Scientists found two unexpected effects of climate changes in the world’s oceans this week: the Southern Ocean is absorbing less carbon dioxide than expected, while fish raised in water with higher carbon dioxide levels are growing larger ear bones. Scientists have long known that climate change would effect ocean ecosystems, but neither of these effects were on anybody’s list.
Scientists are pointing the finger at the hole in the ozone layer to explain why the Southern Ocean is absorbing less carbon dioxide than they expected. In theory, as carbon dioxide levels in the atmosphere rise, oceans have been expected to absorb more CO2 as one of the major “carbon sinks” on the globe. Currently the Southern Ocean absorbs about 15% of CO2 emissions.
While this appears to be the case in most oceanic water, the Southern Ocean’s carbon absorption has leveled off, something none of the climate models saw coming. Studies have revealed that carbon absorption in the Southern Ocean declined by 2.5 billion tons between 1987 and 2004, a major reduction.
Scientists in France have created integrated ocean and atmospheric climate models that incorporate changes in the makeup of the ozone layer. By comparing models with and without ozone depletion factored in, scientist led by Andrew Lenton of the University of Pierre and Marie Curie in Paris determined that the hole in the ozone layer could be the cause of lower absorption rates in the Southern Ocean. They say that changing atmospheric conditions are causing the region to be windier, which may account for less CO2 absorption.
One possible related effect of higher winds may be greater ocean water circulation, bringing more CO2-laden water to the surface- and higher CO2 levels means more acidic waters, generally bad news for ocean life like coral and squid. “This result illustrates how complex the chain of cause and effect can be in the Earth system. No one would ever have predicted from first principles that increasing CFCs would have the effect of decreasing uptake of ocean carbon dioxide,” says Andrew Watson of the University of East Anglia, UK.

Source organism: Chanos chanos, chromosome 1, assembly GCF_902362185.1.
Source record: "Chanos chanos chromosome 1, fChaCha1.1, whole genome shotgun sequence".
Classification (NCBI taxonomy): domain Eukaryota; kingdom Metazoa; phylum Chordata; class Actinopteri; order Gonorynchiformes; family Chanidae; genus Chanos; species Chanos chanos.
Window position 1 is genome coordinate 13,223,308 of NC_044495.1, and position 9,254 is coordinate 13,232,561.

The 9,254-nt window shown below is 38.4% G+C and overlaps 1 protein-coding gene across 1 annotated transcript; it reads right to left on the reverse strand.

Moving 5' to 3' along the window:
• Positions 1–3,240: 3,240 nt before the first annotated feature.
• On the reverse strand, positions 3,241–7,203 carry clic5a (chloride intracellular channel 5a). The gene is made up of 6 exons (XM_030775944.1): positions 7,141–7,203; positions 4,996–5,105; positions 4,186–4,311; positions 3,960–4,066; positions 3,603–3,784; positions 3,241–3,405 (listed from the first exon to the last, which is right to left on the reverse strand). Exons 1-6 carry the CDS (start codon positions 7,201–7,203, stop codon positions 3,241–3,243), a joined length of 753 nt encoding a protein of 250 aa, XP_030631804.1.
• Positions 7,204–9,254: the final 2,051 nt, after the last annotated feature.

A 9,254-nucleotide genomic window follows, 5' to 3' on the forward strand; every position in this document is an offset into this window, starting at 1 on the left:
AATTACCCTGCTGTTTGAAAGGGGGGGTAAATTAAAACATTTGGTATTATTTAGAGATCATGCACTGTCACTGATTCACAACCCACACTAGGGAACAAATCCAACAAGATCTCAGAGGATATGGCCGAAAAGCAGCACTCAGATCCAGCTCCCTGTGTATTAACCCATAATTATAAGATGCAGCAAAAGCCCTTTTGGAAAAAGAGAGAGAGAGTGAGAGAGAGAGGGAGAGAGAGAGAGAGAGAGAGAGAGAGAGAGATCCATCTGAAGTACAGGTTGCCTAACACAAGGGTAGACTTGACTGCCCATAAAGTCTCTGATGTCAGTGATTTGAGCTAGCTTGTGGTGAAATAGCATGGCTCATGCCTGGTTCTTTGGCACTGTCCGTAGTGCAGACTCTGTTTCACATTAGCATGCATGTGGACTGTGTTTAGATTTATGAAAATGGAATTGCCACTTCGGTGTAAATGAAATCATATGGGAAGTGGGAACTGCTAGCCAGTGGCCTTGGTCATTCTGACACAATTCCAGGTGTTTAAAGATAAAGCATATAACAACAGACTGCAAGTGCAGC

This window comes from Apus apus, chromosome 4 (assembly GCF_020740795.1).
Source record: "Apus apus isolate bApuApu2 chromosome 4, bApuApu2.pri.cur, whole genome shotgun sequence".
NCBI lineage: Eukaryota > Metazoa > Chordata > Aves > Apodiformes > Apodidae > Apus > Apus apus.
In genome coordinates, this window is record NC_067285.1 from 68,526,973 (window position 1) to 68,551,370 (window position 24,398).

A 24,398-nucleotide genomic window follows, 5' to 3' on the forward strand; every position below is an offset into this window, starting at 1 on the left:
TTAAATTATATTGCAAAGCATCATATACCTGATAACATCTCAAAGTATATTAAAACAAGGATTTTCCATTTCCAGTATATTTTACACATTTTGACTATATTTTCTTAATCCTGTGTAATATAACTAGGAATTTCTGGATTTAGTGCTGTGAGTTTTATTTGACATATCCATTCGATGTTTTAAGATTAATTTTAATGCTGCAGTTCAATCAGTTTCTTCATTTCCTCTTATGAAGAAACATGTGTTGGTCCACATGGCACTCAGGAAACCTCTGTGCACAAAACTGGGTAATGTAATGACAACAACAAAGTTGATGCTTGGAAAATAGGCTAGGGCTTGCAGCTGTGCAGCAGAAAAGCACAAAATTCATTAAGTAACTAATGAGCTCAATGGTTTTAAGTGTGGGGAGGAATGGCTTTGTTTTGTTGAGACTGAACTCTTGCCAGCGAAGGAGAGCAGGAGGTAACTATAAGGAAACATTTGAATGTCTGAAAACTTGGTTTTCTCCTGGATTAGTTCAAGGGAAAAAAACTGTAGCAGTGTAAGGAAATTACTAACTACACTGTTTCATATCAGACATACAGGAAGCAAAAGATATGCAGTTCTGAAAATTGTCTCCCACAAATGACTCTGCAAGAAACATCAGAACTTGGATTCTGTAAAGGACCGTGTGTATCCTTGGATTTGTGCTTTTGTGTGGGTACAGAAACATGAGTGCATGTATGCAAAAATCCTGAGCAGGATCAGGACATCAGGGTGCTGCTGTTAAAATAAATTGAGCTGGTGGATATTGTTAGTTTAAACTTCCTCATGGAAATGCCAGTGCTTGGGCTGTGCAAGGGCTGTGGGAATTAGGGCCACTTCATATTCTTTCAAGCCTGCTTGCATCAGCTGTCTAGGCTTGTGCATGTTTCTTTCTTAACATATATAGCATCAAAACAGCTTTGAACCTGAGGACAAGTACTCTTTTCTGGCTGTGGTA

So What Do Higher CO2 Levels Mean?
Another set of findings this week show that these higher CO2 levels and more acidic ocean waters could have a direct effect on how fish develop- specifically how fish ear bones grow.
David Checkley from the Scripps Institution of Oceanography is conducting tests on fish development in water with higher CO2 levels. Scientists anticipated that acidic water would affect fish bone growth, but they had originally expected problems with bone formation. What they did not expect was that the higher CO2 levels would actually cause fish to grow LARGER ear bones, specifically otoliths, the bones fish use to help orient themselves in water.
The experiments measured the size of the otoliths when they were 7-8 days old and found that sea bass raised in water with more than six times the current amount of CO2 the fish grew otoliths 15-17% larger than typical. With results this surprising, researchers repeated the tests, finding the same results. Subsequent tests showed that sea bass raised in water with 3.5x the current carbon dioxide levels grew otoliths 7-9% larger than is currently typical. Scientists say that at current rates of CO2 absorption into the ocean, levels in 2100 could be at 3.5x the current CO2 levels.
Otoliths are often studied because they grow in layers that can yield information about a fish’s age, much like trunk rings in a tree. The study showed that white sea bass raised in seawater with high CO2 levels had far more extensive otolith growth than fish raised in water with typical CO2 levels. They have yet to find how larger otoliths affect the sea bass.
“If fish can do just fine or better with larger otoliths, then there’s no great concern. The assumption is that if you tweak them in a certain way it is going to change the dynamics of how the otolith helps the fish stay upright, navigate and survive,” said Dr. Checkley.